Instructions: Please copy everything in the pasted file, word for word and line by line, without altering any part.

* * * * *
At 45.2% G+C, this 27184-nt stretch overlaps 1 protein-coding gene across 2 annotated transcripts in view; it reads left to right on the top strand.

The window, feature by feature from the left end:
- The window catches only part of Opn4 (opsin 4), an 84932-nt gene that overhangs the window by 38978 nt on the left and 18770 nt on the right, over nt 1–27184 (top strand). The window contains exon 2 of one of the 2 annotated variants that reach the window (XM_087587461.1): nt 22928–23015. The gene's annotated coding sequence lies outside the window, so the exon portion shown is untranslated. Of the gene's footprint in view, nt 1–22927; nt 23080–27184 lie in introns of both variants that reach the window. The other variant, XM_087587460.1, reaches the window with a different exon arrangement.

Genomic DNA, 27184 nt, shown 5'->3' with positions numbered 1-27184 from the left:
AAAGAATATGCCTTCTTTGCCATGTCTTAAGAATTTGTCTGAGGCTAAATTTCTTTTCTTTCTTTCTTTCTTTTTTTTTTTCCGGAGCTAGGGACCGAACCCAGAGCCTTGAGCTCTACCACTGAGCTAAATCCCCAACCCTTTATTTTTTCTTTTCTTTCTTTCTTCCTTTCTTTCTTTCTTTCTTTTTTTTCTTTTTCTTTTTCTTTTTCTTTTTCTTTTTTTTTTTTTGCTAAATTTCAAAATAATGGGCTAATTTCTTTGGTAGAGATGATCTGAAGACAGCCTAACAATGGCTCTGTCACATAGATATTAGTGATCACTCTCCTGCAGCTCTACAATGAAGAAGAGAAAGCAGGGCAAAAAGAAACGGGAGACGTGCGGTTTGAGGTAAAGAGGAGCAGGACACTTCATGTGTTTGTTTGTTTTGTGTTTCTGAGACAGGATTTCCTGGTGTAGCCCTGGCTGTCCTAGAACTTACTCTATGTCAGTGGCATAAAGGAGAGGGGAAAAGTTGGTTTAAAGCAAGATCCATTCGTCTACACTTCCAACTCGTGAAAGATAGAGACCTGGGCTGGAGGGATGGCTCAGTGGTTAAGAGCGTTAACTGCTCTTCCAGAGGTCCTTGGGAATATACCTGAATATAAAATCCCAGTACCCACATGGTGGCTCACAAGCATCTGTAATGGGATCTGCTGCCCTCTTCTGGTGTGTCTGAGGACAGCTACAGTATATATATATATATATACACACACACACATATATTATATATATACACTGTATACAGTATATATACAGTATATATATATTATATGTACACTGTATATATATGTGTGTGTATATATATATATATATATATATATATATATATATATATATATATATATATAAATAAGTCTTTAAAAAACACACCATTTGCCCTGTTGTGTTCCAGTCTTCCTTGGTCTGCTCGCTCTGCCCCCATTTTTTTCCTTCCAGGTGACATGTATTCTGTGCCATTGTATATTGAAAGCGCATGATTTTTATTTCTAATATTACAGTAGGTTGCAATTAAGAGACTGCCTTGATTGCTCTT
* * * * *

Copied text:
At 45.2% G+C, this 27184-nt stretch overlaps 1 protein-coding gene across 2 annotated transcripts in view; it reads left to right on the top strand.

The window, feature by feature from the left end:
- The window catches only part of Opn4 (opsin 4), an 84932-nt gene that overhangs the window by 38978 nt on the left and 18770 nt on the right, over nt 1–27184 (top strand). The window contains exon 2 of one of the 2 annotated variants that reach the window (XM_087587461.1): nt 22928–23015. The gene's annotated coding sequence lies outside the window, so the exon portion shown is untranslated. Of the gene's footprint in view, nt 1–22927; nt 23080–27184 lie in introns of both variants that reach the window. The other variant, XM_087587460.1, reaches the window with a different exon arrangement.

Genomic DNA, 27184 nt, shown 5'->3' with positions numbered 1-27184 from the left:
AAAGAATATGCCTTCTTTGCCATGTCTTAAGAATTTGTCTGAGGCTAAATTTCTTTTCTTTCTTTCTTTCTTTTTTTTTTTCCGGAGCTAGGGACCGAACCCAGAGCCTTGAGCTCTACCACTGAGCTAAATCCCCAACCCTTTATTTTTTCTTTTCTTTCTTTCTTCCTTTCTTTCTTTCTTTCTTTTTTTTCTTTTTCTTTTTCTTTTTCTTTTTCTTTTTTTTTTTTTGCTAAATTTCAAAATAATGGGCTAATTTCTTTGGTAGAGATGATCTGAAGACAGCCTAACAATGGCTCTGTCACATAGATATTAGTGATCACTCTCCTGCAGCTCTACAATGAAGAAGAGAAAGCAGGGCAAAAAGAAACGGGAGACGTGCGGTTTGAGGTAAAGAGGAGCAGGACACTTCATGTGTTTGTTTGTTTTGTGTTTCTGAGACAGGATTTCCTGGTGTAGCCCTGGCTGTCCTAGAACTTACTCTATGTCAGTGGCATAAAGGAGAGGGGAAAAGTTGGTTTAAAGCAAGATCCATTCGTCTACACTTCCAACTCGTGAAAGATAGAGACCTGGGCTGGAGGGATGGCTCAGTGGTTAAGAGCGTTAACTGCTCTTCCAGAGGTCCTTGGGAATATACCTGAATATAAAATCCCAGTACCCACATGGTGGCTCACAAGCATCTGTAATGGGATCTGCTGCCCTCTTCTGGTGTGTCTGAGGACAGCTACAGTATATATATATATATATACACACACACACATATATTATATATATACACTGTATACAGTATATATACAGTATATATATATTATATGTACACTGTATATATATGTGTGTGTATATATATATATATATATATATATATATATATATATATATATATATATATAAATAAGTCTTTAAAAAACACACCATTTGCCCTGTTGTGTTCCAGTCTTCCTTGGTCTGCTCGCTCTGCCCCCATTTTTTTCCTTCCAGGTGACATGTATTCTGTGCCATTGTATATTGAAAGCGCATGATTTTTATTTCTAATATTACAGTAGGTTGCAATTAAGAGACTGCCTTGATTGCTCTT